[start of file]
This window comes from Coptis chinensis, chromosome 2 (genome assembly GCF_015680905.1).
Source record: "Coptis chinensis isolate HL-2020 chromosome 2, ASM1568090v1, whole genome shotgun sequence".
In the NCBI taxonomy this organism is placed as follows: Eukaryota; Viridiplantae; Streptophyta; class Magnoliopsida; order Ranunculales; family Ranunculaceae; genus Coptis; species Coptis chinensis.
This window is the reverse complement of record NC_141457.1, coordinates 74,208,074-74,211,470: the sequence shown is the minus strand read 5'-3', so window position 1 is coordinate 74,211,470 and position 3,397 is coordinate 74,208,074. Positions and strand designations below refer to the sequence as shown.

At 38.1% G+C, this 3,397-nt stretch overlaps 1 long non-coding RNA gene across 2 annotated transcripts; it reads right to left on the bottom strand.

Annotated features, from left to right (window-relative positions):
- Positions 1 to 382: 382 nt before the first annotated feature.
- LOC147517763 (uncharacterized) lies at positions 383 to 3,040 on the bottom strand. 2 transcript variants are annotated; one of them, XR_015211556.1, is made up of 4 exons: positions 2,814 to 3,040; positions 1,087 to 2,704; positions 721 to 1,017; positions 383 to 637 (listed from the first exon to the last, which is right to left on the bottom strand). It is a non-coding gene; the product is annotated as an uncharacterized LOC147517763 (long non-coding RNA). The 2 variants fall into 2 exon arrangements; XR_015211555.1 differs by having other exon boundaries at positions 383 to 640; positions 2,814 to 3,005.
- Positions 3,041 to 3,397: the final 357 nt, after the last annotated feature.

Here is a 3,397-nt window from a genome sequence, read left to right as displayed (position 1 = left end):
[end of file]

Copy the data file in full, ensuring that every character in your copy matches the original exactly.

This window comes from Coptis chinensis, chromosome 2 (genome assembly GCF_015680905.1).
Source record: "Coptis chinensis isolate HL-2020 chromosome 2, ASM1568090v1, whole genome shotgun sequence".
In the NCBI taxonomy this organism is placed as follows: Eukaryota; Viridiplantae; Streptophyta; class Magnoliopsida; order Ranunculales; family Ranunculaceae; genus Coptis; species Coptis chinensis.
This window is the reverse complement of record NC_141457.1, coordinates 74,208,074-74,211,470: the sequence shown is the minus strand read 5'-3', so window position 1 is coordinate 74,211,470 and position 3,397 is coordinate 74,208,074. Positions and strand designations below refer to the sequence as shown.

At 38.1% G+C, this 3,397-nt stretch overlaps 1 long non-coding RNA gene across 2 annotated transcripts; it reads right to left on the bottom strand.

Annotated features, from left to right (window-relative positions):
- Positions 1 to 382: 382 nt before the first annotated feature.
- LOC147517763 (uncharacterized) lies at positions 383 to 3,040 on the bottom strand. 2 transcript variants are annotated; one of them, XR_015211556.1, is made up of 4 exons: positions 2,814 to 3,040; positions 1,087 to 2,704; positions 721 to 1,017; positions 383 to 637 (listed from the first exon to the last, which is right to left on the bottom strand). It is a non-coding gene; the product is annotated as an uncharacterized LOC147517763 (long non-coding RNA). The 2 variants fall into 2 exon arrangements; XR_015211555.1 differs by having other exon boundaries at positions 383 to 640; positions 2,814 to 3,005.
- Positions 3,041 to 3,397: the final 357 nt, after the last annotated feature.

Here is a 3,397-nt window from a genome sequence, read left to right as displayed (position 1 = left end):